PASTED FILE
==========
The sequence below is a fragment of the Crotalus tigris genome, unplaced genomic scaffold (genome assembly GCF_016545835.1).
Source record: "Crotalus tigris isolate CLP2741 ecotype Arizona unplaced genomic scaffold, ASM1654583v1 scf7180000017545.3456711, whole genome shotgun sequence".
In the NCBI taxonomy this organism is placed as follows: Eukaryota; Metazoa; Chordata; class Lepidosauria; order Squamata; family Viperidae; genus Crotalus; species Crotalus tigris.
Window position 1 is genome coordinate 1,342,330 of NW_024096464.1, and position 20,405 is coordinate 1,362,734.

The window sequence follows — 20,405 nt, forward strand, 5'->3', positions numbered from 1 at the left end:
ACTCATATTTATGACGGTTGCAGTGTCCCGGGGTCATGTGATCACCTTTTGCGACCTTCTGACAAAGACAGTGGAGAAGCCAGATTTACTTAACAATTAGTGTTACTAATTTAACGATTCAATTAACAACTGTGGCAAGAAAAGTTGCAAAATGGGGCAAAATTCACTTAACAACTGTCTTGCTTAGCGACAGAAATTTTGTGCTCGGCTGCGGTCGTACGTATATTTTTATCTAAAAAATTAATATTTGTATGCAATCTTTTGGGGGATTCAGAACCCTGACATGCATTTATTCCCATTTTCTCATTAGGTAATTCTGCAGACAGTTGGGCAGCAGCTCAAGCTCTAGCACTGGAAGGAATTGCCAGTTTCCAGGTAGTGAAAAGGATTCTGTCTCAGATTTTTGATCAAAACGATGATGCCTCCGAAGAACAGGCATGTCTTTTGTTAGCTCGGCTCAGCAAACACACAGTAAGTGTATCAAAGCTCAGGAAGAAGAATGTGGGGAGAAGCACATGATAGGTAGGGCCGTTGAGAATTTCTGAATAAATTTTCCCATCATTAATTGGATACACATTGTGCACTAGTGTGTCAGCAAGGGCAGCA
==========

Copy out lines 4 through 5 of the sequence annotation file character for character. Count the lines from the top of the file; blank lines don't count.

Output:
Window position 1 is genome coordinate 1,342,330 of NW_024096464.1, and position 20,405 is coordinate 1,362,734.

The window sequence follows — 20,405 nt, forward strand, 5'->3', positions numbered from 1 at the left end: